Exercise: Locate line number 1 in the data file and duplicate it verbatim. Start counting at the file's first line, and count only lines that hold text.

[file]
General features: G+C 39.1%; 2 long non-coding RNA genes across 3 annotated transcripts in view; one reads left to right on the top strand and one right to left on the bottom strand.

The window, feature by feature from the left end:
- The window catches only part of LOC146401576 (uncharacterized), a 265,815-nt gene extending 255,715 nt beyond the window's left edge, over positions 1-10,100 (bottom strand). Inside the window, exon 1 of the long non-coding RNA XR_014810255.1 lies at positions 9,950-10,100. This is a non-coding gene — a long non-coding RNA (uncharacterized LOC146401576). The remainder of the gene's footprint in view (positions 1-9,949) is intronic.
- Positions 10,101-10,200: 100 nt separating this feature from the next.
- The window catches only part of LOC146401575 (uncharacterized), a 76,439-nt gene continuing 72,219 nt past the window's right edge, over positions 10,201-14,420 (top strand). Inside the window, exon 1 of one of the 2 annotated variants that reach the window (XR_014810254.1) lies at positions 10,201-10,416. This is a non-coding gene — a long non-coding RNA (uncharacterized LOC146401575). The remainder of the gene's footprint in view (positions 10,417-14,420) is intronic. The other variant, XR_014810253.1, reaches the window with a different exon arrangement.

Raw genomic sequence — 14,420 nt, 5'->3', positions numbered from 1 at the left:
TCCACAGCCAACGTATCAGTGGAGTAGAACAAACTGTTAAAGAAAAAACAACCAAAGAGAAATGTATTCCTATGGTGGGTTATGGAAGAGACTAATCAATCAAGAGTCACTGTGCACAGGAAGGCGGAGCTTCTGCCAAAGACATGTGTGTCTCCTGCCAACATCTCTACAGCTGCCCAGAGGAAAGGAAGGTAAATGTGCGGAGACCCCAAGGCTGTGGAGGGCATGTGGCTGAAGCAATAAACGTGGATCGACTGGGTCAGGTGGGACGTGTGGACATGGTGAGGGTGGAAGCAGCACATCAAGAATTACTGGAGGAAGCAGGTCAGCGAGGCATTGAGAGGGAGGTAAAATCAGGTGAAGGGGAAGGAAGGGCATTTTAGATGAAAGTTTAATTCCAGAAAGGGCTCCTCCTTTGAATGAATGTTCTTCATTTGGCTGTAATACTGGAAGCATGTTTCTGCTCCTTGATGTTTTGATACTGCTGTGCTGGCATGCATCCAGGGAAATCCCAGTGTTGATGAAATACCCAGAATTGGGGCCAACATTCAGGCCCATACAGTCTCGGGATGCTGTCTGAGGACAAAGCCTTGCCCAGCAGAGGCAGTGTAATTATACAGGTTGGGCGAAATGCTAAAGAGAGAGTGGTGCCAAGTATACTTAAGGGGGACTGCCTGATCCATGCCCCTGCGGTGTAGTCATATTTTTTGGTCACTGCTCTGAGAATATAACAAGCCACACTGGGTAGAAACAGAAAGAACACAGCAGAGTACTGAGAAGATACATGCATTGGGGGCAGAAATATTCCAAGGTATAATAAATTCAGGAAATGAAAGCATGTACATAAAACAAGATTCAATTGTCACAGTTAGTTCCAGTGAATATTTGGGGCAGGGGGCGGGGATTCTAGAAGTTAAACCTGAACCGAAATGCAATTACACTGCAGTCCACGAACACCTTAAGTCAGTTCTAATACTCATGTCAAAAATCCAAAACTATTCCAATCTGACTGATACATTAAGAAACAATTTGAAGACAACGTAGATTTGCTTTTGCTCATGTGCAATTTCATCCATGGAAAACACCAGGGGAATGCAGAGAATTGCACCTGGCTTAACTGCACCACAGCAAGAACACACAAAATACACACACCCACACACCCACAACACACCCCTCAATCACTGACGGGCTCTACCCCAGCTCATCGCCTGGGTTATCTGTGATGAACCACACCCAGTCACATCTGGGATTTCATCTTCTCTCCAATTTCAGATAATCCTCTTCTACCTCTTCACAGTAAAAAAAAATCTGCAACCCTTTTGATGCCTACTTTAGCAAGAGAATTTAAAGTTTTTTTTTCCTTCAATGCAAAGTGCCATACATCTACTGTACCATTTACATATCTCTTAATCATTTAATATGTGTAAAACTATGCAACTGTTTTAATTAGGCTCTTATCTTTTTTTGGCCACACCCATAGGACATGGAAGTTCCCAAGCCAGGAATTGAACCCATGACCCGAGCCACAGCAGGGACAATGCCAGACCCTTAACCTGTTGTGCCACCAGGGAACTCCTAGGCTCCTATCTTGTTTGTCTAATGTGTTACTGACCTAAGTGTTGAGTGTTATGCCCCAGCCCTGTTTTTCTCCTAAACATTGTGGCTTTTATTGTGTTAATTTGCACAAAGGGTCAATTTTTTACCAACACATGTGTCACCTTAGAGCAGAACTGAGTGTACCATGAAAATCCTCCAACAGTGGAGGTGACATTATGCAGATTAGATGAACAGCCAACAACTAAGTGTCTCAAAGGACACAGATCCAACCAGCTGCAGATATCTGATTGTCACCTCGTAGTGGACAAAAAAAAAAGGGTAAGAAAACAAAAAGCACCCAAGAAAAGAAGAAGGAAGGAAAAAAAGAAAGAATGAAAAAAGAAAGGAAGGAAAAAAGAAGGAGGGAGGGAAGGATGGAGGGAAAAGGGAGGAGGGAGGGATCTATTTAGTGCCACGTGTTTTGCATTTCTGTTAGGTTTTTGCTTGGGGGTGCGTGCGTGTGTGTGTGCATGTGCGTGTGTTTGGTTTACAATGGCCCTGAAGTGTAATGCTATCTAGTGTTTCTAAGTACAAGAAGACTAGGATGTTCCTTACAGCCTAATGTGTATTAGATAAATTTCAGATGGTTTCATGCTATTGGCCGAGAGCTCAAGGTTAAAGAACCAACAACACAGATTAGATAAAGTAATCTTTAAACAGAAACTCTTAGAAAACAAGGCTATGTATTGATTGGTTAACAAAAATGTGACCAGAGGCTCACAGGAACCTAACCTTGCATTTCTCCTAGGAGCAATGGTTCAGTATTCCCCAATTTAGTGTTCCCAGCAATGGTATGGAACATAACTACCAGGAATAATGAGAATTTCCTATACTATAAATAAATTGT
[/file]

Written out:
General features: G+C 39.1%; 2 long non-coding RNA genes across 3 annotated transcripts in view; one reads left to right on the top strand and one right to left on the bottom strand.